My point is, it's out there, and everybody knows about it, and anybody who might feel the need for it knows where to go to get it.

Which brings me to my current request.

Please, for the love of all that is good and holy, please please please, take those horrible ads off my TV featuring groups of guys hanging out and enthusiastically jamming to a bastardized version of Elvis's "Viva Las Vegas." I often have political TV on in the background when I work, and I guess you're a big sponsor of MSNBC (and good for them, really), because multiple times a day, one of those ads comes on. And every time, I throw up in my mouth a little bit and have an overwhelming desire to stab my eyes and ears with stiff, hot pokers.

And it's not just because the adaptation of Elvis's song is a musical and lyrical abomination, or because the men are overwhelmingly creepy in their ebullience over their impending boners.

No, I'm mostly just embarrassed for the actors. Being a working actor -- a working stiff -- is tough. If you're hard up for work and looking for a steady gig, the royalties from a drug company ad are probably hard to pass up, even if it means making a monstrous ass of yourself and having that ass-iness broadcast from coast to coast for all to see. When I watch these guys, a part of me dies inside because I know that a part of them is dying inside as well.

I don't begrudge you your right to advertise, though given that your product is now to erectile dysfunction what Xerox is to photocopying, I'm not sure it's necessary. Hell, even ex-presidential candidates shill for you!! So I know there must be ways of getting the message out other than your "Viva Viagra" campaign (and seriously, I feel nauseated just typing those words). Levitra and Cialis have managed to developed advertising campaigns that don't make me want to commit hari kari (though I've never understood the point of Cialis's "admiring the pretty view from separate bathtubs" theme -- if you're going to have sex with someone, how do you do it from separate bathtubs? -- but I digress).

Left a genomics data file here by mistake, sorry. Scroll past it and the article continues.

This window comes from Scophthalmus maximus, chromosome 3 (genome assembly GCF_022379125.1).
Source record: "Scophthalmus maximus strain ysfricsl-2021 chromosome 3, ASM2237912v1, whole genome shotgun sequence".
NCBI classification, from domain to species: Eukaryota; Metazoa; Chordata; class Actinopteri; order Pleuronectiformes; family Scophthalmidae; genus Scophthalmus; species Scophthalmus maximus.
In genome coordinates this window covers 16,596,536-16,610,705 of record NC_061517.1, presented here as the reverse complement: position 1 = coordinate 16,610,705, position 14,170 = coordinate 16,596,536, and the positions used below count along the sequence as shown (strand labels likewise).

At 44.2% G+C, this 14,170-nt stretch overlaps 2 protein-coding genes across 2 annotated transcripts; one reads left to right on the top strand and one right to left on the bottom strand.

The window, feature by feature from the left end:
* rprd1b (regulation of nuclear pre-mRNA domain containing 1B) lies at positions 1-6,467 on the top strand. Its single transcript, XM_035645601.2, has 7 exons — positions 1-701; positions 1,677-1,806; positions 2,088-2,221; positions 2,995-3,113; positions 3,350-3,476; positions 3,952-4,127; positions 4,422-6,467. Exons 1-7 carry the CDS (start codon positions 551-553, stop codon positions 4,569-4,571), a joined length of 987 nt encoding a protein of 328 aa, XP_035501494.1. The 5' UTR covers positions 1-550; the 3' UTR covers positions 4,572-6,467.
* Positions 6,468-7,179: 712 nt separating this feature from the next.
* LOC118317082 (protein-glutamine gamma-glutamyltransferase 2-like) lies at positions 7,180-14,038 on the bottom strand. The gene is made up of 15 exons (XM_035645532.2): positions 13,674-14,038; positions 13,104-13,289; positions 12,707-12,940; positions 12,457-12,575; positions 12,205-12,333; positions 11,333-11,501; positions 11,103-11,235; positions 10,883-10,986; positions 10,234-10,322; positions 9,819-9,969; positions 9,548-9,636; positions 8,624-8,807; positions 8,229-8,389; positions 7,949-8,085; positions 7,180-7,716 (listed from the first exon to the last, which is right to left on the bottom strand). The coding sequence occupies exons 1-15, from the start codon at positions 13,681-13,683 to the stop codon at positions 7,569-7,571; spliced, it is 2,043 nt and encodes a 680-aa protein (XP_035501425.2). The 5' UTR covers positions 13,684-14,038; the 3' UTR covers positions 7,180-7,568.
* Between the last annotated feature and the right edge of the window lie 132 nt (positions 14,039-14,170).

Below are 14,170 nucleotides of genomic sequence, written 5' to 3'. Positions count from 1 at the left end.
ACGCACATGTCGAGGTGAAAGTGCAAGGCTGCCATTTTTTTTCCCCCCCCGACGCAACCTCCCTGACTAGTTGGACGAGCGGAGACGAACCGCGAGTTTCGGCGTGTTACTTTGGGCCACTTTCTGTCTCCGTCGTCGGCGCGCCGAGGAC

I don't mean to be overly rigid about this, but I must insist that you come up with a different campaign. But don't worry -- I have confidence that you can come up with something appropriate that's less vomit-inducing and less damaging to the self-esteem of all of those poor actors. You're Pfizer, after all! Of all the companies in the ED club, you're the leading member! You're solid, upstanding guys -- I know you can do it.

Thanks in advance. You'll be doing a massive service to me and everyone I know.



A woman I know (I'll call her Cindy) is between jobs and looking for something new. She's not sure what. The other day Cindy and I were chatting and I asked if she had ever considered going back to school.

She gave me the Survivorman face and sneered, "Why?"

I fumbled for an answer. "Well, what are you interested in? Maybe you could learn a new skill and pursue a new career."

"I'm not really interested in anything," she said.

Her response stunned me. If I were independently wealthy, I would, in between traveling around the world, volunteer part-time at Legal Aid and spend the rest of my life as a student. I'd take literature courses, political science courses, learn how to paint, learn how to work with wood, learn languages, go to culinary school. I can't imagine a more ideal existence. The thought of someone having no desire to learn anything new makes me sad.

I heard somewhere once that happiness is best defined as the pursuit of attainable goals. I googled it but didn't find anything that triggered any memories, so it's probably from a movie I saw. Anyway, that makes sense to me. I'm at my happiest when I'm learning something or trying something challenging or looking forward to something.

So I've decided to learn Italian.